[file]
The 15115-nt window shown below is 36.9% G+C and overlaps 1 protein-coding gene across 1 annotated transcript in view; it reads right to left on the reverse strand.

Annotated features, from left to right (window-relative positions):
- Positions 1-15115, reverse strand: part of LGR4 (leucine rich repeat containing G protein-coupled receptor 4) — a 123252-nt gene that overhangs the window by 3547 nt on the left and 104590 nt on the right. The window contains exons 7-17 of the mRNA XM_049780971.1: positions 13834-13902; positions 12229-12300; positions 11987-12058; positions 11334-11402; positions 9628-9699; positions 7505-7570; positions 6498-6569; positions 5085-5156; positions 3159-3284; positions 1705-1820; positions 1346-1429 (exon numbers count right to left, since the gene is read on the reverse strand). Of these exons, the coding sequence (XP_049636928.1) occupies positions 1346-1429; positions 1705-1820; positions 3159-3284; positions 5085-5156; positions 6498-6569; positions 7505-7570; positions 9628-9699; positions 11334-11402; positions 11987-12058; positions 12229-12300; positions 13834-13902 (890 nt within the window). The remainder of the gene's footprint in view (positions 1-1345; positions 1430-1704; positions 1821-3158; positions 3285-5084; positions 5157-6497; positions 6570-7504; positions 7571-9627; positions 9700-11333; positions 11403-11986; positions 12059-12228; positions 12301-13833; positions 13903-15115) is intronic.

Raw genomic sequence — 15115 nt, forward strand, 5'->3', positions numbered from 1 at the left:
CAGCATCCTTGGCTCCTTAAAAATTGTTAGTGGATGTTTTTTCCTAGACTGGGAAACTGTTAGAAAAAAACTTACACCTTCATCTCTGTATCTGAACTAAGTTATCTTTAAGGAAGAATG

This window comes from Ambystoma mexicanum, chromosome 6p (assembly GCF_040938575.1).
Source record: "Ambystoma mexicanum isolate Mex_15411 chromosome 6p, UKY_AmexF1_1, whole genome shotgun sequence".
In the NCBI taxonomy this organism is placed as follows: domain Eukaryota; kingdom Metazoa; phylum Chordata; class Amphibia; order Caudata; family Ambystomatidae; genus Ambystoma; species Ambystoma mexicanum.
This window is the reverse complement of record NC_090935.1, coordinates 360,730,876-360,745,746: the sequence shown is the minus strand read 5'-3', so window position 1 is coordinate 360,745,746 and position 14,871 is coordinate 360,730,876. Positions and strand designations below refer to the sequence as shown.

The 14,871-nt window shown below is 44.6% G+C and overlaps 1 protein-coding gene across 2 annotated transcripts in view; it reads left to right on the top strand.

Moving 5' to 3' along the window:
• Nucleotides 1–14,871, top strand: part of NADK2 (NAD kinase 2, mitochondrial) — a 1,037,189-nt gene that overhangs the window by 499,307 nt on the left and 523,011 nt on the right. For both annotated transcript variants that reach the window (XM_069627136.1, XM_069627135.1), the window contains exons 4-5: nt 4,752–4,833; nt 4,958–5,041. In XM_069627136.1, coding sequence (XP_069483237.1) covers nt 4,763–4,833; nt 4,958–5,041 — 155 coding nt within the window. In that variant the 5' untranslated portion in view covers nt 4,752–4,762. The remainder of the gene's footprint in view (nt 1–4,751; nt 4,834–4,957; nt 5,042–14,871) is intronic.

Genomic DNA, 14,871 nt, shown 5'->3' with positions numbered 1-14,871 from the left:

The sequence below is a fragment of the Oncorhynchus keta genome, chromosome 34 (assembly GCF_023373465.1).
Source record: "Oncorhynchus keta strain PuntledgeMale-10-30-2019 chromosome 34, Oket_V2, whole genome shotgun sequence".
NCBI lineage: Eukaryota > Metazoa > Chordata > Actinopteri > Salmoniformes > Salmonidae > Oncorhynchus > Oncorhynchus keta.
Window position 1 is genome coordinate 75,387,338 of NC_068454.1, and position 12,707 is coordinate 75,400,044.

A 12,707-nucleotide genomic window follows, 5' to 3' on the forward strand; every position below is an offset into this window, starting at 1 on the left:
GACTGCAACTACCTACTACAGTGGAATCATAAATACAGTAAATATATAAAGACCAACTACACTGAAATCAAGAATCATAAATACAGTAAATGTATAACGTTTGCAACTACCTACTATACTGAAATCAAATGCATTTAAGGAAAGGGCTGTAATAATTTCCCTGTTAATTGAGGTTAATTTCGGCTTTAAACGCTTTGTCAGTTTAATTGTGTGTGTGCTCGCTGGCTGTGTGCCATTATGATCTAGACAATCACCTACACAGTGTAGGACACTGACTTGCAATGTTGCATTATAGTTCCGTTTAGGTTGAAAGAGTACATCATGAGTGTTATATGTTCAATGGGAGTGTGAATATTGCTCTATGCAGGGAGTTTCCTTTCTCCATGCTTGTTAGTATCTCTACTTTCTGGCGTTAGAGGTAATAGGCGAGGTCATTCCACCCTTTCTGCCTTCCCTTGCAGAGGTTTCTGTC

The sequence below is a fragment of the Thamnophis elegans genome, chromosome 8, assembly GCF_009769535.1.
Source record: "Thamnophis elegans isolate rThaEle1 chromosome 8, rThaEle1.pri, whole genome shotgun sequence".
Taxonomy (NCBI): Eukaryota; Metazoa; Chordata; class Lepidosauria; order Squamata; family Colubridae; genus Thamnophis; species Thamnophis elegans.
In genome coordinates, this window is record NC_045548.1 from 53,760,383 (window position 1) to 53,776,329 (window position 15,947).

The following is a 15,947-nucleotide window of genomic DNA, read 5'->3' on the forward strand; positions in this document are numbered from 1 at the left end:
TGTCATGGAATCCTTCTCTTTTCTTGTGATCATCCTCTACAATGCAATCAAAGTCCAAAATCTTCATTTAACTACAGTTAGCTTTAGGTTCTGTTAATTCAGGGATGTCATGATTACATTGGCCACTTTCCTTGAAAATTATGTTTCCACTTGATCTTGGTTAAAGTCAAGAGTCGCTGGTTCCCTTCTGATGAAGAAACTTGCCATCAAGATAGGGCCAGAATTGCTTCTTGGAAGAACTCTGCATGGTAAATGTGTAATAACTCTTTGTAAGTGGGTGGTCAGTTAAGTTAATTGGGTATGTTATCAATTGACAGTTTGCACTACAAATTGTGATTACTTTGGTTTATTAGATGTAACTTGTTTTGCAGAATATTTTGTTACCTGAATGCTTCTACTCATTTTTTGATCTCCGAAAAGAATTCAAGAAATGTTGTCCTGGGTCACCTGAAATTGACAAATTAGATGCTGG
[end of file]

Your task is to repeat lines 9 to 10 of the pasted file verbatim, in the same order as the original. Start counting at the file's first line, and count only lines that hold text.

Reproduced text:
This window is the reverse complement of record NC_090935.1, coordinates 360,730,876-360,745,746: the sequence shown is the minus strand read 5'-3', so window position 1 is coordinate 360,745,746 and position 14,871 is coordinate 360,730,876. Positions and strand designations below refer to the sequence as shown.

The 14,871-nt window shown below is 44.6% G+C and overlaps 1 protein-coding gene across 2 annotated transcripts in view; it reads left to right on the top strand.